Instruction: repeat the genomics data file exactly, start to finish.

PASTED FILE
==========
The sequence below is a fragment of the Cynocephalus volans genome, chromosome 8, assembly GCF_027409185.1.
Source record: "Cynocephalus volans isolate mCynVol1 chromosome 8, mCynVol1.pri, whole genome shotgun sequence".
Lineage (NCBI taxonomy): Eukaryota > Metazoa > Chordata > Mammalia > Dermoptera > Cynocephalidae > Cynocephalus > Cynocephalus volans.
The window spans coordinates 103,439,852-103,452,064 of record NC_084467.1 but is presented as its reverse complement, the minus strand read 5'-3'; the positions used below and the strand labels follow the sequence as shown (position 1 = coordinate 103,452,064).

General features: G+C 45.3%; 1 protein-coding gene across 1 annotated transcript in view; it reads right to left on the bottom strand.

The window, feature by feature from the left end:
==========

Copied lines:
The sequence below is a fragment of the Cynocephalus volans genome, chromosome 8, assembly GCF_027409185.1.
Source record: "Cynocephalus volans isolate mCynVol1 chromosome 8, mCynVol1.pri, whole genome shotgun sequence".
Lineage (NCBI taxonomy): Eukaryota > Metazoa > Chordata > Mammalia > Dermoptera > Cynocephalidae > Cynocephalus > Cynocephalus volans.
The window spans coordinates 103,439,852-103,452,064 of record NC_084467.1 but is presented as its reverse complement, the minus strand read 5'-3'; the positions used below and the strand labels follow the sequence as shown (position 1 = coordinate 103,452,064).

General features: G+C 45.3%; 1 protein-coding gene across 1 annotated transcript in view; it reads right to left on the bottom strand.

The window, feature by feature from the left end: